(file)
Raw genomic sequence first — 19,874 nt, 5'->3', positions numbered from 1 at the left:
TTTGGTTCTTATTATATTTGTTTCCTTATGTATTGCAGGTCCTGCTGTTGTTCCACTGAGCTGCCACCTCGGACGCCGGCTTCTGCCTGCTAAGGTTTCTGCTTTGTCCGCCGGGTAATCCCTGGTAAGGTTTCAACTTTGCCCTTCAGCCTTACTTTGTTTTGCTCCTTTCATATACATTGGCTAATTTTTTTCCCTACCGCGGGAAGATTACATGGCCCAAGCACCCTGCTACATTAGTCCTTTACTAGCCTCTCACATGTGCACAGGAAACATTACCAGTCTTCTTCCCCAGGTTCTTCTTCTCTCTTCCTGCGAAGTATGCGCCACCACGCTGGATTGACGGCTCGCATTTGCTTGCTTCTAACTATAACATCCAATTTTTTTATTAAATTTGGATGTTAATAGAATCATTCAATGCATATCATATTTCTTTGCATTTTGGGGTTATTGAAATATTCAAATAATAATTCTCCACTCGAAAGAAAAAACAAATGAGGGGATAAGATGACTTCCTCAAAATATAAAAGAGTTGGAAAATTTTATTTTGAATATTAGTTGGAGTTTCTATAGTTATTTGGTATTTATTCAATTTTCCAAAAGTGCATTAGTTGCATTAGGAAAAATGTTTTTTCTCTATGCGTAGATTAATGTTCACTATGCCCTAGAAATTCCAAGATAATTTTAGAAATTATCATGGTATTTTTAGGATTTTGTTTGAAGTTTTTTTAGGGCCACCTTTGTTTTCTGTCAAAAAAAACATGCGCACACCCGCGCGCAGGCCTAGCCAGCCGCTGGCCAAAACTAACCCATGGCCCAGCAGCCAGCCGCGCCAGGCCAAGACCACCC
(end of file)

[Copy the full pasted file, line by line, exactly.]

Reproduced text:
Raw genomic sequence first — 19,874 nt, 5'->3', positions numbered from 1 at the left:
TTTGGTTCTTATTATATTTGTTTCCTTATGTATTGCAGGTCCTGCTGTTGTTCCACTGAGCTGCCACCTCGGACGCCGGCTTCTGCCTGCTAAGGTTTCTGCTTTGTCCGCCGGGTAATCCCTGGTAAGGTTTCAACTTTGCCCTTCAGCCTTACTTTGTTTTGCTCCTTTCATATACATTGGCTAATTTTTTTCCCTACCGCGGGAAGATTACATGGCCCAAGCACCCTGCTACATTAGTCCTTTACTAGCCTCTCACATGTGCACAGGAAACATTACCAGTCTTCTTCCCCAGGTTCTTCTTCTCTCTTCCTGCGAAGTATGCGCCACCACGCTGGATTGACGGCTCGCATTTGCTTGCTTCTAACTATAACATCCAATTTTTTTATTAAATTTGGATGTTAATAGAATCATTCAATGCATATCATATTTCTTTGCATTTTGGGGTTATTGAAATATTCAAATAATAATTCTCCACTCGAAAGAAAAAACAAATGAGGGGATAAGATGACTTCCTCAAAATATAAAAGAGTTGGAAAATTTTATTTTGAATATTAGTTGGAGTTTCTATAGTTATTTGGTATTTATTCAATTTTCCAAAAGTGCATTAGTTGCATTAGGAAAAATGTTTTTTCTCTATGCGTAGATTAATGTTCACTATGCCCTAGAAATTCCAAGATAATTTTAGAAATTATCATGGTATTTTTAGGATTTTGTTTGAAGTTTTTTTAGGGCCACCTTTGTTTTCTGTCAAAAAAAACATGCGCACACCCGCGCGCAGGCCTAGCCAGCCGCTGGCCAAAACTAACCCATGGCCCAGCAGCCAGCCGCGCCAGGCCAAGACCACCC